- READER REVIEWS
Galerie St. Etienne
Tue-Sat, 11am-5pm; Sun-Mon, closed; Tue-Fri, 11am-5pm during summer; Sat-Mon, closed during summer
Nearby Subway Stops
N, Q, R at Fifth Ave.-59th St.; F at 57th St.; E, M at Fifth Ave.-53rd St.
- Nearby Parking Lots
- Street Parking
Otto Kallir, who founded the original Neue Galerie in Vienna in 1923, opened the Galerie St. Etienne in 1939 after fleeing from the Nazis and coming to New York. Long a champion of Austrian and German Expressionism, St. Etienne concentrates on the work of self-taught artists—Grandma Moses had her first public one-woman show here—as well as contemporary, political art like that of Sue Coe. What unites the curatorial vision is the core of humanism, invigorated by scholarship and museum collaboration. Redesigned in 1987 by architect Richard Gluckman, the handsome, modestly sized and elegant refuge has five viewing areas—three of them with slightly heightened, recessed ceilings that give an enlarged sense of space.Extra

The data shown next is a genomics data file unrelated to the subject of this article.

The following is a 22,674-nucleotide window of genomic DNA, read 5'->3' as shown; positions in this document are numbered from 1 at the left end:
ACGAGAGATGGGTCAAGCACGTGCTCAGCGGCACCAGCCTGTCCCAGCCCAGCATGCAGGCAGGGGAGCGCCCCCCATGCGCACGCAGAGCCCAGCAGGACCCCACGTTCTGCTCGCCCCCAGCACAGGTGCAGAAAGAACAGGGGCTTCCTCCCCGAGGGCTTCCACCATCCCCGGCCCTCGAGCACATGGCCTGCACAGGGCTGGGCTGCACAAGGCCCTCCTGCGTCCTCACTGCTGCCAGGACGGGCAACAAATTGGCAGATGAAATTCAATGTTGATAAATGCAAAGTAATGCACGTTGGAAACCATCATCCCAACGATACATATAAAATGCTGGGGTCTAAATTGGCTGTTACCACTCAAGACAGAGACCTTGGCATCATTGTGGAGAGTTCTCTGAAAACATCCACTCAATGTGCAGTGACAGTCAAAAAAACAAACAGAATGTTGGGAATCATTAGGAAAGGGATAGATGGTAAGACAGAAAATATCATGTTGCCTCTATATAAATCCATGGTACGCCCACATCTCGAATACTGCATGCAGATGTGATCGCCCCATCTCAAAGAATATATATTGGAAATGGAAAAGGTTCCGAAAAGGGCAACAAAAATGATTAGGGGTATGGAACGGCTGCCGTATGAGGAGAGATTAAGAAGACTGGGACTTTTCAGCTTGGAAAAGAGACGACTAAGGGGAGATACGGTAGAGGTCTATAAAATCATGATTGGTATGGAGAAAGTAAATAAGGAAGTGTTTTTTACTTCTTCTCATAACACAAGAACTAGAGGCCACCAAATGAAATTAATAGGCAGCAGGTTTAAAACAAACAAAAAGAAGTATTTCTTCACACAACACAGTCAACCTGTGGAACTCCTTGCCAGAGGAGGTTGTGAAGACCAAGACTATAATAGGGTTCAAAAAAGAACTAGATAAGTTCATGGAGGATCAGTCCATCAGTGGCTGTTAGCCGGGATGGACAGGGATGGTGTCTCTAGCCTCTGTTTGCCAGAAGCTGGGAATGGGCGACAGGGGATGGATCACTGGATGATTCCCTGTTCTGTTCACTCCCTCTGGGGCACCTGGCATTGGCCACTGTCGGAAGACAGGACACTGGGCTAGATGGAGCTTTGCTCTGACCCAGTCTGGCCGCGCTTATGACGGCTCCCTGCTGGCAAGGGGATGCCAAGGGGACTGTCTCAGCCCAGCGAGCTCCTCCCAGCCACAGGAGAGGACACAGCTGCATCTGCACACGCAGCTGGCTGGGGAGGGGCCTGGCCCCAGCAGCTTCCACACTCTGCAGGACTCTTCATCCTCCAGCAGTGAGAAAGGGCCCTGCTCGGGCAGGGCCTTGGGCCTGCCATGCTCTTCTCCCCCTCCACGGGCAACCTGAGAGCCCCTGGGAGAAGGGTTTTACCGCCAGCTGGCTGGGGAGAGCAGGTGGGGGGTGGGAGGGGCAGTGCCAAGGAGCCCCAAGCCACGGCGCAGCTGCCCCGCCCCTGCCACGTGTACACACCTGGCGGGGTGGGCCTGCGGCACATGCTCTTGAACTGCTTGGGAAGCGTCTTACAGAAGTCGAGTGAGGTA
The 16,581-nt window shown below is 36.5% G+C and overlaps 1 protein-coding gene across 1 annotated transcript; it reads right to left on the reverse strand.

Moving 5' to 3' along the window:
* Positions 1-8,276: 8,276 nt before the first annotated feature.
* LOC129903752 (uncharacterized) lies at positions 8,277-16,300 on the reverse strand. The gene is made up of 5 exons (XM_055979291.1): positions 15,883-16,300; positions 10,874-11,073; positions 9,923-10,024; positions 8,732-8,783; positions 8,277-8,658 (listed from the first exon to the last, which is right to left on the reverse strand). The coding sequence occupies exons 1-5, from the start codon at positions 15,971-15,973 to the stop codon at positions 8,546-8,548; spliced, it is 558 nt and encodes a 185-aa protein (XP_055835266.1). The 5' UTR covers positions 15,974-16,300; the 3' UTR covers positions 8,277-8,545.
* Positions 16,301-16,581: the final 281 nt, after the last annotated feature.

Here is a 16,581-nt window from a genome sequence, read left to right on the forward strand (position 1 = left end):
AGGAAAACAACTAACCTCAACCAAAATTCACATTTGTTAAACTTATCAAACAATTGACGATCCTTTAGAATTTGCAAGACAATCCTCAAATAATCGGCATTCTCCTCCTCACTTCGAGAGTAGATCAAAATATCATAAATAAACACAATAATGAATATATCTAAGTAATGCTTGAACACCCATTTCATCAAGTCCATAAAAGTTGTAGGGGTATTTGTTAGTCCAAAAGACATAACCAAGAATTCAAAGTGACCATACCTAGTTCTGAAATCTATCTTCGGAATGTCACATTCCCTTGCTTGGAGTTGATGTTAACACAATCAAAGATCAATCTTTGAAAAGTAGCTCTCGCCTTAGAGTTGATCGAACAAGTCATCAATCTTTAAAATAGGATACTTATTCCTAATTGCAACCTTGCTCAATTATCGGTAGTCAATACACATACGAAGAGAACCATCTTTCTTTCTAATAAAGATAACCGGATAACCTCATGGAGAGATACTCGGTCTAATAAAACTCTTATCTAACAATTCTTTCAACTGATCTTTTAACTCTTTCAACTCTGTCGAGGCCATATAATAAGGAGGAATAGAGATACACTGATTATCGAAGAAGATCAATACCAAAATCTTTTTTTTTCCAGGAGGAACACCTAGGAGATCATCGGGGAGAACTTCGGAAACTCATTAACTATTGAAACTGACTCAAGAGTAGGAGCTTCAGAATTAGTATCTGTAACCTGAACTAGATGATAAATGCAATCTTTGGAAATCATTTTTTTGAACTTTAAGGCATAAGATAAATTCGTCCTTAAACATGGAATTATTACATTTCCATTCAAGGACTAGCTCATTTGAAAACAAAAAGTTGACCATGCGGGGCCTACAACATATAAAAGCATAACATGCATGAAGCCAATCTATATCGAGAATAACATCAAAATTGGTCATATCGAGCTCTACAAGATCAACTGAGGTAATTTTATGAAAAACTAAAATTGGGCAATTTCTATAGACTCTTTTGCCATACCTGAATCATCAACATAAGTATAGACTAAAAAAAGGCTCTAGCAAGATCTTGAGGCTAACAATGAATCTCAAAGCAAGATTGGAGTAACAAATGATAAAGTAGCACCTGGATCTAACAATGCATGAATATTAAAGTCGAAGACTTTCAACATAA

The annual "State of the Market" reports, written by co-director Jane Kallir, granddaughter of the gallery's founder, are a must read. The catalogue raisoné on the artists is written by Kallir as well. Also worth perusal are Sue Coe's political books and monographs on many of the other artists.
- Nutcracker Rouge
- Minetta Lane Theatre
A sexy, scantily-clad, and sometimes acrobatic retelling of the classic ballet, by Austin McCormick's intoxicating Company XIV. In a downtown theater with performers sometimes literally hanging from the rafters, this isn't your Lincoln Center version. More »